October 11, 2007 cameron

#29 – The First Abdication

As 1814 begins, Napoleon is surrounded by problems following the Battle of Leipzig, but he still has some fight left in him. In this nearly two hour long episode, David takes us through the failed peace talks, The Six Day War, the betrayal of Murat, Ney and the surrender of Paris, Napoleon being a mere four hours too late to save his city from being turned over to the enemy by his brother Joseph.

This image is from the personal collection of J. David Markham:

 Adieu de Fontainebleau

This show is based on David’s book “Napoleon For Dummies”. Click on the image below to purchase a copy!





Comments (17)

  1. Laugh!!
    I nearly shat myself!
    I open the latest Napoleon Podcast to check it out and I see the running time. Just short of 2 HOURS!!! You guys are unbelievable:-)
    And the recommended time all the podcasting gurus are saying that a Podcast should run is 5 to 20 minutes, Ha! What would they know! There are no rules here.

    Good on you for following the dream, just love it and what was the number of listeners last month again Cameron?

  2. Well 2 hours flew by – it hardly seemed any longer than the earlier podcasts.

    This was great stuff. The anatomy of how the regime fell apart was gripping. There was really no hope for Napoleon by 1814 but boy did he put up a fight.

    I’d be interested to know what he got up to on Elba. I can’t see someone of his energy and ability just sitting around in the sun waiting for a Dhakari.

    Also, I live in a place to the south of England called Petworth. Petworth is dominated by a huge stately home called Petworth House. This is now owned by the National Trust and is open to the public. On one of the walls is a big oil painting dating from 1814 showing a huge number of heads of state having a conference. Is this a significant feature of Napoleonic history? Or does it not register in all the great events of the time?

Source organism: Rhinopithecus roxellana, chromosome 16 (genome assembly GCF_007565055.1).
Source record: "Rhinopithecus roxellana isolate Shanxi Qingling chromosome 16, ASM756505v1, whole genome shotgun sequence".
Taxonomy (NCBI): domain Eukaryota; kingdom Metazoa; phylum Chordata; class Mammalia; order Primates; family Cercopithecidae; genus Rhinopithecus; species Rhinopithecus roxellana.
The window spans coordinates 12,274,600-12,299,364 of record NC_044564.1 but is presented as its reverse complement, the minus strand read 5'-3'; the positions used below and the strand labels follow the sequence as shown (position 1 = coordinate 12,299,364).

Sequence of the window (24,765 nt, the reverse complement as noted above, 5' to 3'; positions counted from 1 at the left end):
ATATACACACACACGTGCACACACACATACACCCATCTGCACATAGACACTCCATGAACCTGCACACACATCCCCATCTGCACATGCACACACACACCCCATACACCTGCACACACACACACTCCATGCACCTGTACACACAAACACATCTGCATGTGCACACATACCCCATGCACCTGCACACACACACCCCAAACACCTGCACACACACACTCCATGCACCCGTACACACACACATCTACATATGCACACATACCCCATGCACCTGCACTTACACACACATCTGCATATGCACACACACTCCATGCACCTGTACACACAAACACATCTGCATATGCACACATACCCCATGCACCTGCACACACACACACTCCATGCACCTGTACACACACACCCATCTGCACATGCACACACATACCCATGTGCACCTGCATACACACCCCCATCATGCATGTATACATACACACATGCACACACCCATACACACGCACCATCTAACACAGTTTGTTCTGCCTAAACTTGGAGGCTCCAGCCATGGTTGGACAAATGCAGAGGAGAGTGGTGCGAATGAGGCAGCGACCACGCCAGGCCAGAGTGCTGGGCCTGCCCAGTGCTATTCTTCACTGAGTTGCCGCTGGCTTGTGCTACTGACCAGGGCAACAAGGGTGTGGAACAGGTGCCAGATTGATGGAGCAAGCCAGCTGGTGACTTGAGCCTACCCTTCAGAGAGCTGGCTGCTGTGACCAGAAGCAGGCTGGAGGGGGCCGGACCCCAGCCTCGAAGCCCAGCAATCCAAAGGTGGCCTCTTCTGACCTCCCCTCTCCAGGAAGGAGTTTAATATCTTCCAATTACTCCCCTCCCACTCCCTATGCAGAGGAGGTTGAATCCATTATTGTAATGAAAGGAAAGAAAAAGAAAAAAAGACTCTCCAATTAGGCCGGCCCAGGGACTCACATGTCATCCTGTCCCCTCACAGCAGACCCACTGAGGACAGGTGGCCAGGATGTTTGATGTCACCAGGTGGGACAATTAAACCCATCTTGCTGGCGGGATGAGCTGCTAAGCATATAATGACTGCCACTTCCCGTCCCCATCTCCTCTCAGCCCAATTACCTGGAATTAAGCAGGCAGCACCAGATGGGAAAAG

3. Cameron

    Colin, I can’t wait to do the Elba episode! I keep telling David I think Elba is one of the best parts of the story!

    The painting sounds like it could be one of the Chatillon conference we mentioned in the show?

  4. It seems to me that JDM is too hard an the allies.

    They offer the natural borders of France. Napoleon refuses and continues to fight. He realizes he is losing, so *then* he says, okay, I’ll take the natural borders. OF COURSE they aren’t going to agree to that– they already put it on the table and had it refused. They offer the 1792 boundries, and Napoleon refuses and continues to fight. He realizes he is still losing, so *then* he say, okay, I’ll take the 1792 border. Too late buddy, you already rejected that and kept fighting! Now it’s abdication.

    It’s like the theoretical soldier who stays on the machine gun, killing the enemy, until they are at his position and then tries to surrender. The time for surrender is over, and of course he will be killed rather than taken prisoner.

  5. Dirk

    Hey Cameron & JDM,

    I’m from Brisbane, Australia, just wanted to say thanks for doing such a great show. Thoroughly enjoy each and every one. I’ve just finished your survey and eagerly anticipate new shows on Caesar and Alexander…

  6. Thomas Normoyle

    I cant express how much I’ve been entertained by your podcasts, and i’m totally of the same opinion of Napoleon as you are.

    “VIVA LA EMPEREUR” (and as we say in Ireland) “F*** THE BEGRUDGERS ”
    p.s. You might consider future podcasts on Napoleon’s Marshals.

  7. Mike,

    Thanks for the links. Fascinating stuff. That is the picture I was referring to. I will see if I can get a better image of go and photograph it myself, and send it to David and Cameron. They might find identifying the people in the picture interesting.